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  1. Unregistered

    Question When do we use "result of" and when do we use "result from"

    Thanks in advance for your time.

  2. Snowcake's Avatar
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    Re: When do we use "result of" and when do we use "result from"

    The result of an experiment.
    The result of the alcohol test.
    They will announce the result of the vote tonight.

    People will have to face increasing living expenses resulting from higher production costs.
    He said the attack resulted from the country's lack of understanding of the
    system in Hongkong.
    In some cases these diseases may result from bad nutrition.

    Can you see the difference?
    Last edited by Snowcake; 09-May-2008 at 19:27.

  3. apex2000's Avatar
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    Re: When do we use "result of" and when do we use "result from"

    This can be quite tricky. Reading will help and you should always look carefully at the usage whenever you come across it. For example, we say:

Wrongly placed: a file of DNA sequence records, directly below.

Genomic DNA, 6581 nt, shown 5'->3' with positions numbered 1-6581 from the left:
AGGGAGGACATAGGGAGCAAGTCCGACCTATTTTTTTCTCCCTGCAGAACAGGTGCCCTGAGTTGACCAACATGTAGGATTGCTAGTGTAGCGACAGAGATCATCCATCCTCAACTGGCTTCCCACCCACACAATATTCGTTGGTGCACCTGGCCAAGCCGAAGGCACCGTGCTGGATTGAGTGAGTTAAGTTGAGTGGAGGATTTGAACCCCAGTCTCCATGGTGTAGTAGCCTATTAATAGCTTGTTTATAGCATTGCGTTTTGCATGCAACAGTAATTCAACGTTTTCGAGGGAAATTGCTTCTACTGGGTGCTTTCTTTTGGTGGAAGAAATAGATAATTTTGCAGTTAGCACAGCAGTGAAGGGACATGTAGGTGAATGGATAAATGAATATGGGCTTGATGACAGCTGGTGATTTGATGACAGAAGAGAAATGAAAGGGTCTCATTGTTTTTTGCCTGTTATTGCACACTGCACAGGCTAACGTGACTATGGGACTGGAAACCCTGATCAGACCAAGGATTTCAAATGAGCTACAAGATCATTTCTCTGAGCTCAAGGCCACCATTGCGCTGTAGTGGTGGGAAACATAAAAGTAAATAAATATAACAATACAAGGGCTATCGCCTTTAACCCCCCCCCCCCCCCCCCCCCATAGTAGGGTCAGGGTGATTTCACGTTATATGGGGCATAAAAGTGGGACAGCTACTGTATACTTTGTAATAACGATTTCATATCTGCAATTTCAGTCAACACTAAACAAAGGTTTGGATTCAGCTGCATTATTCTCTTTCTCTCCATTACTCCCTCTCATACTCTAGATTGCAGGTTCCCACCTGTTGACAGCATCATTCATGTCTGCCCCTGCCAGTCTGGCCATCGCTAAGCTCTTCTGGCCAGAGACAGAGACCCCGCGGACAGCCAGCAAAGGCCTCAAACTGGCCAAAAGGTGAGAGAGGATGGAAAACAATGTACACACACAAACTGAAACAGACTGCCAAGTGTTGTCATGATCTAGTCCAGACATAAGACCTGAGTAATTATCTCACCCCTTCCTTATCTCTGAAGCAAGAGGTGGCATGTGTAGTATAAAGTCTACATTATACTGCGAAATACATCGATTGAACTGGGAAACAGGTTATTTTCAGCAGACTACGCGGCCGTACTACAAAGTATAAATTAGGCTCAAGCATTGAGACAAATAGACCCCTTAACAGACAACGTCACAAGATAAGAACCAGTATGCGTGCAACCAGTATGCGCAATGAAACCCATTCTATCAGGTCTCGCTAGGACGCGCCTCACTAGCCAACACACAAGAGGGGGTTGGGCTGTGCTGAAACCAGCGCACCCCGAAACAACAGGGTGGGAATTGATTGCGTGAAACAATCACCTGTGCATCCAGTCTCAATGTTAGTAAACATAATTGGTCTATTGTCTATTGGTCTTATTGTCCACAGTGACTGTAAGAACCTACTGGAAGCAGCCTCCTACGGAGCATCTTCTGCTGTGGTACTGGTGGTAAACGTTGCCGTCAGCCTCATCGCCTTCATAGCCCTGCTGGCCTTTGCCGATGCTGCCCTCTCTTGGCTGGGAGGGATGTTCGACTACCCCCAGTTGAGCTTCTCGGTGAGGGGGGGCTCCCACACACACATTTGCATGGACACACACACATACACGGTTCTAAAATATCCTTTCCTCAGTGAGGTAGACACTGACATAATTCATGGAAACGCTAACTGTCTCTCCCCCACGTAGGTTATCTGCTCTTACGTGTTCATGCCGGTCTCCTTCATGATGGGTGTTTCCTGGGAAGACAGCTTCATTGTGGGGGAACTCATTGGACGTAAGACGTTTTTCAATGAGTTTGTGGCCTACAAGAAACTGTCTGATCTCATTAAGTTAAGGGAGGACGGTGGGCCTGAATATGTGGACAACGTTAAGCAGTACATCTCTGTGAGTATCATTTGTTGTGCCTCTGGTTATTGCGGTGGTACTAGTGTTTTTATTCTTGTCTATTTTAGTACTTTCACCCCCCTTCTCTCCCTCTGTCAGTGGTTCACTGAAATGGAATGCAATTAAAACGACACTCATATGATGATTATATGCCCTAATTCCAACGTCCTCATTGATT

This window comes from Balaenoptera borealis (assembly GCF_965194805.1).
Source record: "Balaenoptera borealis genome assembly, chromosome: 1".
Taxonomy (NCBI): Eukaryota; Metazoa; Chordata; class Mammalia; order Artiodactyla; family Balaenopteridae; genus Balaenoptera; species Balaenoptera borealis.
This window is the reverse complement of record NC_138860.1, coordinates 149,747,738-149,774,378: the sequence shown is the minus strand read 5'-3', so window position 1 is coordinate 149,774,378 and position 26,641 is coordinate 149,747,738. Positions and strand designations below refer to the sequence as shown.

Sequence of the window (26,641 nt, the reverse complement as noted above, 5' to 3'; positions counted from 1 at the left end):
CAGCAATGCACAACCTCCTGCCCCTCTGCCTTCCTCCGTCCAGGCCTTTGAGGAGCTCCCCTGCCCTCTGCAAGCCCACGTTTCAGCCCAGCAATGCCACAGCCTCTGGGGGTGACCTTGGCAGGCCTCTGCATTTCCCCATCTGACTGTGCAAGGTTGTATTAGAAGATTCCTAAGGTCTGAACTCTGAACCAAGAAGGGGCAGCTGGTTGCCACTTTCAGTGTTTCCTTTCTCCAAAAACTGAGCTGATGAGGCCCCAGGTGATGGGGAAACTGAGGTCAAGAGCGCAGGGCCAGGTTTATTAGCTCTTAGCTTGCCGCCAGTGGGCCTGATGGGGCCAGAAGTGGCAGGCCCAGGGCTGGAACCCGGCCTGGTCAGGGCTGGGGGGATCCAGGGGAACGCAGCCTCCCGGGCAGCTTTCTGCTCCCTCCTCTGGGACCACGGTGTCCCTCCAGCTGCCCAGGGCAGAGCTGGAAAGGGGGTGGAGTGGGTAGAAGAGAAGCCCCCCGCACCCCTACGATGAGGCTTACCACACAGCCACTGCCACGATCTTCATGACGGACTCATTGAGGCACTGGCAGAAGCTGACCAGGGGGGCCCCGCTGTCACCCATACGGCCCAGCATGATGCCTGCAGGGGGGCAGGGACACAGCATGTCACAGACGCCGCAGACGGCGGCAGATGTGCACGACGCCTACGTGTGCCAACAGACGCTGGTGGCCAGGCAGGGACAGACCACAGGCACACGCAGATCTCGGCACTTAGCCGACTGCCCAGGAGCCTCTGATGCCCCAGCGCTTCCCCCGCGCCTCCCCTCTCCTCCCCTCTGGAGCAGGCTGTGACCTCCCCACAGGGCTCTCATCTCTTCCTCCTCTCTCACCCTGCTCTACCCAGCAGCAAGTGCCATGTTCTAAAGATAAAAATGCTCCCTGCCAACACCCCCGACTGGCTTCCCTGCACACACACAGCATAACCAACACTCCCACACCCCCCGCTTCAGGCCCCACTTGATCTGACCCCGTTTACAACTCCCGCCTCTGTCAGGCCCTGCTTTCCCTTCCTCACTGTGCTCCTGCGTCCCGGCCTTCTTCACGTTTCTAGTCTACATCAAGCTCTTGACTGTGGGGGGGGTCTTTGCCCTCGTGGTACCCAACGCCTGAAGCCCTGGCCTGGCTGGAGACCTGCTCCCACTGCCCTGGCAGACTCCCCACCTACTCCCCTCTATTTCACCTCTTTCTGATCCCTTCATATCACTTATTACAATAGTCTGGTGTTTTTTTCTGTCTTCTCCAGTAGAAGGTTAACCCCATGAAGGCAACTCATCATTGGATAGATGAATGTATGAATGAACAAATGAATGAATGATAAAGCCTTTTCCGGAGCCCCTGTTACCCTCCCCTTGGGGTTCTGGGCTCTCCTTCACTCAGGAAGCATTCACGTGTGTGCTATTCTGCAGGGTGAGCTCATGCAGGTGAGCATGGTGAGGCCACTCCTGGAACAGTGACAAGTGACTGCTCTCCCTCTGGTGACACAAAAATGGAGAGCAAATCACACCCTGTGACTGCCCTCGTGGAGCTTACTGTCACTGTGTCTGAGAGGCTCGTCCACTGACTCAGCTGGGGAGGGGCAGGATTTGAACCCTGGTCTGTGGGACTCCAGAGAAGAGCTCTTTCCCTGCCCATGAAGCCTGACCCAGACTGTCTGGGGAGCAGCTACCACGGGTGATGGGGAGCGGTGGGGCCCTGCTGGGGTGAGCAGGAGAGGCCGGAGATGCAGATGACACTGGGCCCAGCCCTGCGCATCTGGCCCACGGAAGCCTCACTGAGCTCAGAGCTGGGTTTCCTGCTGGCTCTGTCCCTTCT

We are waiting for the result of the match, and
    We are waiting for the result from the match.
    In the first case it is simply a time consideration - when the match is finished we will learn the result.
    In the second case the match may already have finished and we are waiting until that is received.
    In general, however, we use 'result of' something that has or is about to take place (the new road layout and whether or not that improves traffic flow) and 'result from' somewhere about something that is new or has changed (from John in London of the mayoral election).


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